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  • Lilly Resnick

Behind the Curtain: A Sneak Peak at the Process of Bringing a Play to Life

Most people outside of the performing arts world do not know what is actually needed to perform a show and get it on its feet. To start at the very beginning, a show requires a director, stage managers, and a cast. After that, the cast starts the process well-known as rehearsals. In this stage of production, lines are memorized, while directors and stage managers position or “block” actors, deciding where the characters should stand while lines are delivered.

Meanwhile, the set embarks on its long, difficult journey. Wood is cut, assembled, and painted, while props and other set details are produced. Lighting technicians perfect lighting to reflect the mood of each scene, and sound designers create sound effects at the director’s behest.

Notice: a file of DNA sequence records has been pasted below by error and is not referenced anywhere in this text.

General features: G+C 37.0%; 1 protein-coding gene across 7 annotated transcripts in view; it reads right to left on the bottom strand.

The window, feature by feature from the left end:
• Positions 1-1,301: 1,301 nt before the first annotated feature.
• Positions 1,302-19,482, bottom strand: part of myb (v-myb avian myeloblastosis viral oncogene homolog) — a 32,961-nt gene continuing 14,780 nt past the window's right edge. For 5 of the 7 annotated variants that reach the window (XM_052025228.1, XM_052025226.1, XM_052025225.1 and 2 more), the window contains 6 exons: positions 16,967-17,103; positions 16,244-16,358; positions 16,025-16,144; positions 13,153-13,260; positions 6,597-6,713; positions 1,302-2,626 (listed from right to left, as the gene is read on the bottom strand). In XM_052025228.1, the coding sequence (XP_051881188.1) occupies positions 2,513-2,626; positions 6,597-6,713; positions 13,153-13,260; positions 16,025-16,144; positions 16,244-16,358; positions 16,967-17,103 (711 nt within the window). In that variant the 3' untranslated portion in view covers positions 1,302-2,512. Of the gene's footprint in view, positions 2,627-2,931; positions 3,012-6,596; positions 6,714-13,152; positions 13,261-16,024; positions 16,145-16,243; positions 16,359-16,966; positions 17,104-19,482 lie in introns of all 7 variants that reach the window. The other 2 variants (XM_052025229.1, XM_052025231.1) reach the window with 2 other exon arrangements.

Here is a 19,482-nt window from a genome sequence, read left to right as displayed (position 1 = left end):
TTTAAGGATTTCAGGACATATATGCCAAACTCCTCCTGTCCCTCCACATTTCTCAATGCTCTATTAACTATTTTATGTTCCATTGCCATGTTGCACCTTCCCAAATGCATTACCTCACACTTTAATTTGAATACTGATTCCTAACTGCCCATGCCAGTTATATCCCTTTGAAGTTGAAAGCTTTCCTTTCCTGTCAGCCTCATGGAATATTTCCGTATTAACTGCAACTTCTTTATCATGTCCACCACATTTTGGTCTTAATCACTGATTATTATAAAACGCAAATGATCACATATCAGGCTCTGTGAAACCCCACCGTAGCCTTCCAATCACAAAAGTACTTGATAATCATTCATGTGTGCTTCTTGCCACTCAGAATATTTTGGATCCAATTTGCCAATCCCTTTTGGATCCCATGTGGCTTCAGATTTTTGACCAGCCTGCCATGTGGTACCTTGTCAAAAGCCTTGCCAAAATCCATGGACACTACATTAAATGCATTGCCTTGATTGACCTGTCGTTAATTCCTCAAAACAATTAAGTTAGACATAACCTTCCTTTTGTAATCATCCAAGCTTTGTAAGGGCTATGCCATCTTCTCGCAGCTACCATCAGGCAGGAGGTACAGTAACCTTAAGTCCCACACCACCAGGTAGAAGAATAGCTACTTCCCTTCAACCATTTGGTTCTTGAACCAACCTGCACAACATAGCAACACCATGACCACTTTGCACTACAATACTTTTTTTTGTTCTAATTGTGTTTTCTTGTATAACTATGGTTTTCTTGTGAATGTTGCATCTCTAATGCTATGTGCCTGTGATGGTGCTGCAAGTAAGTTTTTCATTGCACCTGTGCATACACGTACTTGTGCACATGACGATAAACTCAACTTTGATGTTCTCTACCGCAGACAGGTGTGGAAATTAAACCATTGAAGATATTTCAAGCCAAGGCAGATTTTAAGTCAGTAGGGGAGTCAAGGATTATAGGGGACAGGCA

After a handful of rehearsals, actors have their lines and monologues memorized, and the cast goes off-book. Around this time, actors start using the set (or what is completed so far), while the crew moves set pieces on and off-stage.

When tech-week rolls around, all the costumes, makeup, sound, and lights are added for the first time ever. These rehearsals tend to be very stressful, but are necessary in that they allow the technical crew to familiarize themselves with their cues for the show.

All of this work so that a curtain can rise and an audience can suspend its disbelief for a few hours, watching characters, so much like themselves, strive to achieve their desires, sometimes successfully, other times thwarted in their attempts for success.

If you are interested in witnessing this process in action, get ready for APA’s March show, Legally Blonde, performed on the UCPAC main-stage.

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